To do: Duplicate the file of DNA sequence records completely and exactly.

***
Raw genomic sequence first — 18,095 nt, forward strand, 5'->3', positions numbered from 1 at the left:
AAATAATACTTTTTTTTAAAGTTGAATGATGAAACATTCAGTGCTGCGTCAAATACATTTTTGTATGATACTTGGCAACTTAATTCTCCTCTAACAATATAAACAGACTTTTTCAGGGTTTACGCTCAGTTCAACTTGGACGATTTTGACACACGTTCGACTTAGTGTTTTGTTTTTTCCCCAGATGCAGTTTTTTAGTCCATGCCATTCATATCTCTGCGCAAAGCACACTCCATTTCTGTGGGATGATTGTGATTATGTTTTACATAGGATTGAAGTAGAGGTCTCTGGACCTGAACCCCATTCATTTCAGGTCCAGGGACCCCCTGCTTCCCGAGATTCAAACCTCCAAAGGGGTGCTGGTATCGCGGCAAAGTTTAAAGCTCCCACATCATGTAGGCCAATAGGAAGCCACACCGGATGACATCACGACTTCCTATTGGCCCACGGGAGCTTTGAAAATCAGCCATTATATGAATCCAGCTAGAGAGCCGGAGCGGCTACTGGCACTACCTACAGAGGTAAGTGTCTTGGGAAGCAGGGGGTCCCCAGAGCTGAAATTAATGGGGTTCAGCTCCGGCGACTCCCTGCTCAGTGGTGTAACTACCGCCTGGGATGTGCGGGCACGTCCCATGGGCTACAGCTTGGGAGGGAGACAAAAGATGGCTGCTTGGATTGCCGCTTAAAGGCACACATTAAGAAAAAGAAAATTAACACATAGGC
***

Raw genomic sequence first — 18,095 nt, forward strand, 5'->3', positions numbered from 1 at the left:
AAATAATACTTTTTTTTAAAGTTGAATGATGAAACATTCAGTGCTGCGTCAAATACATTTTTGTATGATACTTGGCAACTTAATTCTCCTCTAACAATATAAACAGACTTTTTCAGGGTTTACGCTCAGTTCAACTTGGACGATTTTGACACACGTTCGACTTAGTGTTTTGTTTTTTCCCCAGATGCAGTTTTTTAGTCCATGCCATTCATATCTCTGCGCAAAGCACACTCCATTTCTGTGGGATGATTGTGATTATGTTTTACATAGGATTGAAGTAGAGGTCTCTGGACCTGAACCCCATTCATTTCAGGTCCAGGGACCCCCTGCTTCCCGAGATTCAAACCTCCAAAGGGGTGCTGGTATCGCGGCAAAGTTTAAAGCTCCCACATCATGTAGGCCAATAGGAAGCCACACCGGATGACATCACGACTTCCTATTGGCCCACGGGAGCTTTGAAAATCAGCCATTATATGAATCCAGCTAGAGAGCCGGAGCGGCTACTGGCACTACCTACAGAGGTAAGTGTCTTGGGAAGCAGGGGGTCCCCAGAGCTGAAATTAATGGGGTTCAGCTCCGGCGACTCCCTGCTCAGTGGTGTAACTACCGCCTGGGATGTGCGGGCACGTCCCATGGGCTACAGCTTGGGAGGGAGACAAAAGATGGCTGCTTGGATTGCCGCTTAAAGGCACACATTAAGAAAAAGAAAATTAACACATAGGC